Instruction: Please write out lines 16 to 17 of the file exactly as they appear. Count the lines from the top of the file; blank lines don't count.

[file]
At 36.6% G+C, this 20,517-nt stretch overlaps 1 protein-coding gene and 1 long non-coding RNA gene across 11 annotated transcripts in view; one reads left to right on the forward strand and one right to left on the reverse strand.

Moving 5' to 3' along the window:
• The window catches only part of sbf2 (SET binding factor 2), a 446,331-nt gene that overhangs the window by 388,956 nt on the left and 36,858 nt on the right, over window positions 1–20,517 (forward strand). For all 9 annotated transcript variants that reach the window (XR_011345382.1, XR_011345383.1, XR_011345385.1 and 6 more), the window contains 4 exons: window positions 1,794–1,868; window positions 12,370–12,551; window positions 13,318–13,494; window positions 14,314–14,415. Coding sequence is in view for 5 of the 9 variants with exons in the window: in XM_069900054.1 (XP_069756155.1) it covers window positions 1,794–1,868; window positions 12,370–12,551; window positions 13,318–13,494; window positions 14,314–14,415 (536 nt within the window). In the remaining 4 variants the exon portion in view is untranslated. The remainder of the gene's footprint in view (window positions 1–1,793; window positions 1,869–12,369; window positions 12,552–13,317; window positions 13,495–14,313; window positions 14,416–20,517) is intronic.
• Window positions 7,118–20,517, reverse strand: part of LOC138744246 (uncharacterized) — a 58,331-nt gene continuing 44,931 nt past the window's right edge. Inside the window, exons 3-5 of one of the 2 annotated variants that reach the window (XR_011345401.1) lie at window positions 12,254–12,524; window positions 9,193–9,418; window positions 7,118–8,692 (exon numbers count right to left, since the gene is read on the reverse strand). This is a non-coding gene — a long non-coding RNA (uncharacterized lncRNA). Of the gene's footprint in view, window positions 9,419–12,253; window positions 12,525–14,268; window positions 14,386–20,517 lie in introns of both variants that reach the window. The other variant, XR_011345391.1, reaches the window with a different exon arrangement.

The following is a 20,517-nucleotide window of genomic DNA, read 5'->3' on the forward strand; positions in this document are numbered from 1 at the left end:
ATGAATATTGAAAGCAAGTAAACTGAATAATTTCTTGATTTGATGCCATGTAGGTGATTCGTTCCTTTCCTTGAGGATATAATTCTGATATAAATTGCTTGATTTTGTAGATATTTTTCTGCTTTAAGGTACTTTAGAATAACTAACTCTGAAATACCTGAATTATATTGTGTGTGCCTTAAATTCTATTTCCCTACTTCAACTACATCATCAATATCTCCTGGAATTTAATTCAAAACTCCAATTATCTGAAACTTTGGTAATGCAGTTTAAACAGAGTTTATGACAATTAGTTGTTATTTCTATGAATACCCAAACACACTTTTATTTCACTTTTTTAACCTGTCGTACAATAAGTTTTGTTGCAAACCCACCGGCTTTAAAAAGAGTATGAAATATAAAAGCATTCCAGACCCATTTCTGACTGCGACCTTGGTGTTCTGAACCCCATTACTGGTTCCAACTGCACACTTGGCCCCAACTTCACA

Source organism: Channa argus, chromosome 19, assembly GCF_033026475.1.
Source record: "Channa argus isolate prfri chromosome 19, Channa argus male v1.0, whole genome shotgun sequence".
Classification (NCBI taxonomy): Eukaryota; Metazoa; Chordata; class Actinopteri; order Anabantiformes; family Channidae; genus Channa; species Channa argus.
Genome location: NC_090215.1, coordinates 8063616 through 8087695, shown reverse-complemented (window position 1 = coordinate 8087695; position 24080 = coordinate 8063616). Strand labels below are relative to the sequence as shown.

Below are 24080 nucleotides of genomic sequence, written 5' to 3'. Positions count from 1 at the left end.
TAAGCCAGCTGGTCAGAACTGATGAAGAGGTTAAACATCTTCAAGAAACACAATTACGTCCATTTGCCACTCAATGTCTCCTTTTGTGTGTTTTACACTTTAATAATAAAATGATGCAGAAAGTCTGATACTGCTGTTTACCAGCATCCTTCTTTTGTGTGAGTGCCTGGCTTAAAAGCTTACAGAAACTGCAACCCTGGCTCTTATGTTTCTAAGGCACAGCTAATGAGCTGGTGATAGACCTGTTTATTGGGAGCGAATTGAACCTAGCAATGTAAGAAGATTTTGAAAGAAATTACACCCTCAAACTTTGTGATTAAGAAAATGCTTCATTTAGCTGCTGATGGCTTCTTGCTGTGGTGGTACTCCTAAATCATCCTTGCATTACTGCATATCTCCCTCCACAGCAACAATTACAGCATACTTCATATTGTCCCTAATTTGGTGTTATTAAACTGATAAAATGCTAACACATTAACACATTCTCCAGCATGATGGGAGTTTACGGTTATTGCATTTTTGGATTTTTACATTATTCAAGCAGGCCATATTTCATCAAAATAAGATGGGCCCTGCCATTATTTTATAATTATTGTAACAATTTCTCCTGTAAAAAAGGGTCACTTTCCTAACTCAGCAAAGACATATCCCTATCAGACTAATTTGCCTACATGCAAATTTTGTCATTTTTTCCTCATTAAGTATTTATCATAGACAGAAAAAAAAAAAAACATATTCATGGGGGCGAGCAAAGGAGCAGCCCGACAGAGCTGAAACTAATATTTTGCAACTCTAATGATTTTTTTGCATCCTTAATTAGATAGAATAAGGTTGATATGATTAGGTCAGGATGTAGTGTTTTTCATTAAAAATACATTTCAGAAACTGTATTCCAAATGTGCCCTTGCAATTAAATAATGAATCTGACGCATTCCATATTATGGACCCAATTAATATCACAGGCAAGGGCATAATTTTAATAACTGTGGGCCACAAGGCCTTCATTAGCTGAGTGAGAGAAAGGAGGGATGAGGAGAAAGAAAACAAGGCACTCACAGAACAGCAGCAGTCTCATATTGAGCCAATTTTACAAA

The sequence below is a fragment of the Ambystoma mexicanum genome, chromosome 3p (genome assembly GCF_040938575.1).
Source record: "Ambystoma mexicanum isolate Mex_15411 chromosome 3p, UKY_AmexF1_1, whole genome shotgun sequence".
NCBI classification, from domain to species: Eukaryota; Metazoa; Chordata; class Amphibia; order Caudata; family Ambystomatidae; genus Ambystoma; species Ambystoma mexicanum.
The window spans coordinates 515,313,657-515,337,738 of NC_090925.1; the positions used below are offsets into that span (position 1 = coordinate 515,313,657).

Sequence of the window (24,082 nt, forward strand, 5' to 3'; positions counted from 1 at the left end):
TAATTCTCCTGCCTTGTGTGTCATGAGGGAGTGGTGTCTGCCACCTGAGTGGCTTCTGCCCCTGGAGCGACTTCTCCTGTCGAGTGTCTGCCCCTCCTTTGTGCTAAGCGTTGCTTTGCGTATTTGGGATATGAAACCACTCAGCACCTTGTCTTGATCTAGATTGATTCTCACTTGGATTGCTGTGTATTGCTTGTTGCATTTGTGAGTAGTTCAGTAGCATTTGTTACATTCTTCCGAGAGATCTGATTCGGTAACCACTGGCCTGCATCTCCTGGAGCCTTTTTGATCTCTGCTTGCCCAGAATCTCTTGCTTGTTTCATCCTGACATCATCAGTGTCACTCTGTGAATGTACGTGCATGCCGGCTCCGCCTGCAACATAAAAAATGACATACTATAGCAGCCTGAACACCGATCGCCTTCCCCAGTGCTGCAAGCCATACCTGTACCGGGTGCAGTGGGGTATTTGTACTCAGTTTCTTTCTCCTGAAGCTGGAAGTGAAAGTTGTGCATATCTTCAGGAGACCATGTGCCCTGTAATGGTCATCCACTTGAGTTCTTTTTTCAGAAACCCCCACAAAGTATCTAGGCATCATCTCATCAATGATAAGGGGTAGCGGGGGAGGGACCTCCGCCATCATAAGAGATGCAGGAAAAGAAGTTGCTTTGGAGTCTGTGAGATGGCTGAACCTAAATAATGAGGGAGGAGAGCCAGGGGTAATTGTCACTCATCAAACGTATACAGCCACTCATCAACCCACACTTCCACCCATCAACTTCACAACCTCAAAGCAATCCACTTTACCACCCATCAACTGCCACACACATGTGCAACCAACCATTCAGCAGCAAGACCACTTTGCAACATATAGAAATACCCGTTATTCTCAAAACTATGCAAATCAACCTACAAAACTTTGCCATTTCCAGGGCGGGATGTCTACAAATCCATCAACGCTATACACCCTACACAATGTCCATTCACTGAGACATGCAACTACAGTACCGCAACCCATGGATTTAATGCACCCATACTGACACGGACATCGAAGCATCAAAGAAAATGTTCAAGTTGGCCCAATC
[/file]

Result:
The window spans coordinates 515,313,657-515,337,738 of NC_090925.1; the positions used below are offsets into that span (position 1 = coordinate 515,313,657).

Sequence of the window (24,082 nt, forward strand, 5' to 3'; positions counted from 1 at the left end):